Everything you need to know about climbing skins
This new article in the “ski touring” series will focus on an essential, exciting element: climbing skins.
Let’s start with a bit of history. Yes, originally, in the 1930s, climbing (seal)skins were made from real seal hides. I can assure you that hasn’t been the case for several decades. From now on, we should by rights be using the term anti-slip ski grips.
Ski touring climbing skins are made from fibres that stop skis from sliding backwards down the slope during a climb. When the ski moves in the direction of the fibres, you slide. When it moves against the direction of the fibres, it holds you in place.
This might seem simple but there are a number of intricacies you should know about to avoid encountering any problems.
Modern climbing skin fabric
As we’ve already said, modern-day climbing skins are no longer actually made of seal hides. Climbing skins are predominantly made out of two kinds of fabric: mohair and synthetic.
- Mohair: These skins are made using Angora goat hair. They have the advantage of great gliding but they wear out much more quickly. 100% Mohair climbing skins are only used at competition level.
- Synthetic (nylon): These skins are more durable and affordable. They provide good grip but they don’t provide exceptional glide.
- Mixed climbing skins: Made of a combination of mohair (~70%) and nylon (~30%), they offer the best compromise between gliding, durability and price. The majority of ski tourers choose this kind of climbing skins.
This season, Fischer has launched a new technology: crown-pattern “Profoil” climbing skins. The invention was strongly inspired by their experience in cross-country skiing, which is based on a similar principle. They involve sticking what looks like scaly material to the ski base, even over the edges. I haven’t had the chance to test this product out but it offers optimal glide with around a 20% glide increase.
The ski touring market is fast-growing, hopefully we’ll be able to discover even more new innovations in the years to come.
How do skins attach to the skis?
Traditionally, climbing skins stick to the ski base with glue and fasten at the tip and tail.
The fastenings let you get the skin in the correct position and stretch it properly during the application process. Climbing skins stick along the entire length of the ski, after you’ve made sure there is no snow left on the ski base.
A properly cut skin should cover the ski base but not the edges. They are generally cut 10-15cm from the tail and the ends should be curved. Please note that certain brands sell skins specifically cut for their own make of skis for ease of application.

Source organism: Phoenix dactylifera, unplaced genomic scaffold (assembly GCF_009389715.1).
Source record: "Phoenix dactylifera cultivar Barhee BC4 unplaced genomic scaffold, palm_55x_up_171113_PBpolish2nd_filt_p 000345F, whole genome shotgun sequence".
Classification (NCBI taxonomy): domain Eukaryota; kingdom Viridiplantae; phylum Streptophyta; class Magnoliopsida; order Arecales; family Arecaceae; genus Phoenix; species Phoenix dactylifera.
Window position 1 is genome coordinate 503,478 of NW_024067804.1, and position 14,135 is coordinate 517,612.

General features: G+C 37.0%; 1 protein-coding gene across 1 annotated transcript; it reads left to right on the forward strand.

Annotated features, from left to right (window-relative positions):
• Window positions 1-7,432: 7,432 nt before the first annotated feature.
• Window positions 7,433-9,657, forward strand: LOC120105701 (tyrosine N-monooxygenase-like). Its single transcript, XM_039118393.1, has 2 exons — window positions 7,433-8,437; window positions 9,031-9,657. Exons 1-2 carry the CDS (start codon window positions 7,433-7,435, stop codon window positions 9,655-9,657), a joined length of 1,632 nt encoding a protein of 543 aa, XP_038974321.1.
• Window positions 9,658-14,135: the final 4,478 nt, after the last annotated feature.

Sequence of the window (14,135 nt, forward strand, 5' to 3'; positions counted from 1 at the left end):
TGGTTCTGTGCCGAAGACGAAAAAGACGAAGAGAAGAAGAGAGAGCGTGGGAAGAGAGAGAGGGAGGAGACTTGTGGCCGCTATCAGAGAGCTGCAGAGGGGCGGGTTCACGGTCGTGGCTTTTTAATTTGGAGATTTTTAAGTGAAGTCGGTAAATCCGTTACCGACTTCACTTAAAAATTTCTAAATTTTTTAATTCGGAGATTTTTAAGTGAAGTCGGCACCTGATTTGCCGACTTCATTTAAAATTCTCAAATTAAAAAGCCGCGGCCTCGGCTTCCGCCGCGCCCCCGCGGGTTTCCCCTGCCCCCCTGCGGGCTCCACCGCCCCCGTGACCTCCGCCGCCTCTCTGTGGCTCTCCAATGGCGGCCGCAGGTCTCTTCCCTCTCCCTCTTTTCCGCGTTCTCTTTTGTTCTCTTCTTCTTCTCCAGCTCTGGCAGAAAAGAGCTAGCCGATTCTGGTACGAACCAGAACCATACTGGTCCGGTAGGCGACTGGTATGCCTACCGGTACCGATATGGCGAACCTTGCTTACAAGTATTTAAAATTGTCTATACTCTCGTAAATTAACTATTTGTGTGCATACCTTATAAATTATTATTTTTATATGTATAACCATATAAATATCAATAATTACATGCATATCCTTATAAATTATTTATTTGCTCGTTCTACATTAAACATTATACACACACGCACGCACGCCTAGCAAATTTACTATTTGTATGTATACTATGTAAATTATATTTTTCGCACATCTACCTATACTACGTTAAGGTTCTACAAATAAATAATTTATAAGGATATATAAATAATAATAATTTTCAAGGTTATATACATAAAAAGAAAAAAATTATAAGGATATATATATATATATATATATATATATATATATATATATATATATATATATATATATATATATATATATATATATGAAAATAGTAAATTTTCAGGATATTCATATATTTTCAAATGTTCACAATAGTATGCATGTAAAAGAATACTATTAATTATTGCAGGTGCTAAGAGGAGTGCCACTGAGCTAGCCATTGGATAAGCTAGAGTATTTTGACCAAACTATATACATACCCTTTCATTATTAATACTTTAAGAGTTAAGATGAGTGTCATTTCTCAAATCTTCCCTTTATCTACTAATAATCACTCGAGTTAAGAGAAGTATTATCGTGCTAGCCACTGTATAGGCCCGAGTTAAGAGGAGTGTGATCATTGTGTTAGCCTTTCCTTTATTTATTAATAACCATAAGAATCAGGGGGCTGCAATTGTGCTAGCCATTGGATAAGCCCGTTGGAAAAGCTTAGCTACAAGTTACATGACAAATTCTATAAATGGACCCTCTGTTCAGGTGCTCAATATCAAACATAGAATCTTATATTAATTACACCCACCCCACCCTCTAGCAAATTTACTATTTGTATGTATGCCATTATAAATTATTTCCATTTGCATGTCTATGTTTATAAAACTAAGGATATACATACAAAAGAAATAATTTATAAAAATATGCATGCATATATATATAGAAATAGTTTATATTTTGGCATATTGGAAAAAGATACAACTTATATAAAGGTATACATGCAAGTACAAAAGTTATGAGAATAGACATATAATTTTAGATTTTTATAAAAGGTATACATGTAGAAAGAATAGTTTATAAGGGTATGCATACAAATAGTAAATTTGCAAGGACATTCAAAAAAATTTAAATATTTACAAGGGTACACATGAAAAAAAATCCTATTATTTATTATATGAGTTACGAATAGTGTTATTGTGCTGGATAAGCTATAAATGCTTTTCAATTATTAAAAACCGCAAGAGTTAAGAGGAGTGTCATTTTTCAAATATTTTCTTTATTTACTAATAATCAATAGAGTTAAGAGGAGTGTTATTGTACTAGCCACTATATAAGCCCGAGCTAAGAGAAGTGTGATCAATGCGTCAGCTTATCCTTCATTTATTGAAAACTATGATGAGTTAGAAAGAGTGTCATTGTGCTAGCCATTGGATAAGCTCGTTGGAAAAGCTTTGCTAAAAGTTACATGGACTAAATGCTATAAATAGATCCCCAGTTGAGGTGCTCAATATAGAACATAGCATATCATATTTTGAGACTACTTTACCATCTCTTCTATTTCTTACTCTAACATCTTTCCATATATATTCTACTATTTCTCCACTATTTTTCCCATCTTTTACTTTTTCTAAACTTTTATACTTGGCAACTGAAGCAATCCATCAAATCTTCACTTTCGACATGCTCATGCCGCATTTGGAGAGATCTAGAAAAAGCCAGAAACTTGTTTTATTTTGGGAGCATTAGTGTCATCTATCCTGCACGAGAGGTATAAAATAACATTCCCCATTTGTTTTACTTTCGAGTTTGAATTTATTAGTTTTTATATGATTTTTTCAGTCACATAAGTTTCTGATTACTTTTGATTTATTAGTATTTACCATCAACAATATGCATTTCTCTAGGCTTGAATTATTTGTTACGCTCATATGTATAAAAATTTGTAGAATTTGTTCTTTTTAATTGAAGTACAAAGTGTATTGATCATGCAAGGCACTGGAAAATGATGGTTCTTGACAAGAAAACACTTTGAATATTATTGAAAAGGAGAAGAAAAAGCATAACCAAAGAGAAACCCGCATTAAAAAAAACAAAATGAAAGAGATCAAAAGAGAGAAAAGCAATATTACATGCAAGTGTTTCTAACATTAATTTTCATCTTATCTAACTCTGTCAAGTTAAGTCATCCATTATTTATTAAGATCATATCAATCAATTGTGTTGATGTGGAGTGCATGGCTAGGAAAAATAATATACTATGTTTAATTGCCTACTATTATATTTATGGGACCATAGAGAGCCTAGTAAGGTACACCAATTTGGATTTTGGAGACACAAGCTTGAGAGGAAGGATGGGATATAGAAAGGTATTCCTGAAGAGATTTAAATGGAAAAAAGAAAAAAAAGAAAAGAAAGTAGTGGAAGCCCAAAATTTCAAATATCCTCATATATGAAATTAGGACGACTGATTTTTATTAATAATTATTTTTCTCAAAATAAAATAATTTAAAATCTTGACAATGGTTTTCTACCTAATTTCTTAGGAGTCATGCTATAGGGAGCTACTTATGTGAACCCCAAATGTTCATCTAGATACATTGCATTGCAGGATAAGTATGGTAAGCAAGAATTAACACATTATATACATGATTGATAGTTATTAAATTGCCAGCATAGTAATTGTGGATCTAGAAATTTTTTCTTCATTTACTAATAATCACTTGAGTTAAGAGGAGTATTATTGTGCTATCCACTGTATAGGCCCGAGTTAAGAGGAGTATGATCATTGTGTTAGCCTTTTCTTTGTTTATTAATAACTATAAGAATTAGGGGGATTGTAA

For competitions, racers use much shorter skins that don’t fasten to the ski tails. This provides better gliding and makes them lighter. Using a tensioner on the ski tip also makes it possible to remove the climbing skins without having to take your skis off, saving precious time. The disadvantage is that the glue needs to be in perfect condition so that you don’t experience any problems during your climb.
For a few years now, a new generation of silicon skins known as “glueless” climbing skins have appeared. These products offer a number of benefits: no need to reapply glue, little to no sensitivity to changes in temperature or humidity and they don’t pick up grit or dust… A simple wash in warm water is all it takes to clean them. This technology has now developed well and I recommend it if you are kitting yourself out. (examples of glueless manufacturers: Gecko, Kohla, Colltex)
Whatever type of climbing skin you use, you need to be very careful when applying them and maintaining them to avoid having to deal with a variety of problems:
- Unsticking: poorly maintained glue, poorly applied glue or even a layer of snow caught between the ski and the climbing skin during the application process is going to make them come unstuck during your climb. You can sometimes solve this by taking them off and warming them up against your body before reapplying them.
You can also apply spray glue or use a secondary strap or double-sided sticky tape but if that’s not enough, you will just have to give up!
- Build-up: Sometimes, snow can get stuck under the skins and form lumps. To avoid this, you can use a piece of ski wax or a dedicated product to rub the skins first.
- Rips and tears: These can sometimes happen if you glide over a rock or sharp object. Try to avoid them as much as possible!
- Glue deposits on the ski bases: This can be a bit annoying on your descent but most of all shows that your glue is coming to the end of its lifespan and needs to be reapplied.
Maintenance and recommended use
It is important to properly maintain your skins to make life easier on your next trip out. Here are a few usage and maintenance tips:
- Don’t stick your skins together. Skins usually come coated in a layer of plastic you can stick to them before folding/rolling them up. Glueless skins can simply be rolled up together.
- When drying them, whether you’re at home or in a mountain refuge for the evening, avoid overly intense heat sources: fireplaces, radiators, direct sunlight, etc.
- For even more glide and to reduce the risks of lumps forming, climbing skins can be rubbed with a block of wax.
- When the temperature is very cold, I recommend that you keep your skins close to your body so that they don’t freeze. Then clean the base of your skis properly before applying the skins, there shouldn’t be any snow or ice crystals on them.
- Never leave your climbing skins stuck to your skis. You will ruin the ski bases and the skin glue.
- In between seasons, store climbing skins in a plastic bag to avoid air getting to the glue.
- To completely reapply the glue, first of all you have to take off the old glue. Warm up a new roll of glue. Let it dry for at least 24 hours before use. For best results, I recommend that you use the services of a professional.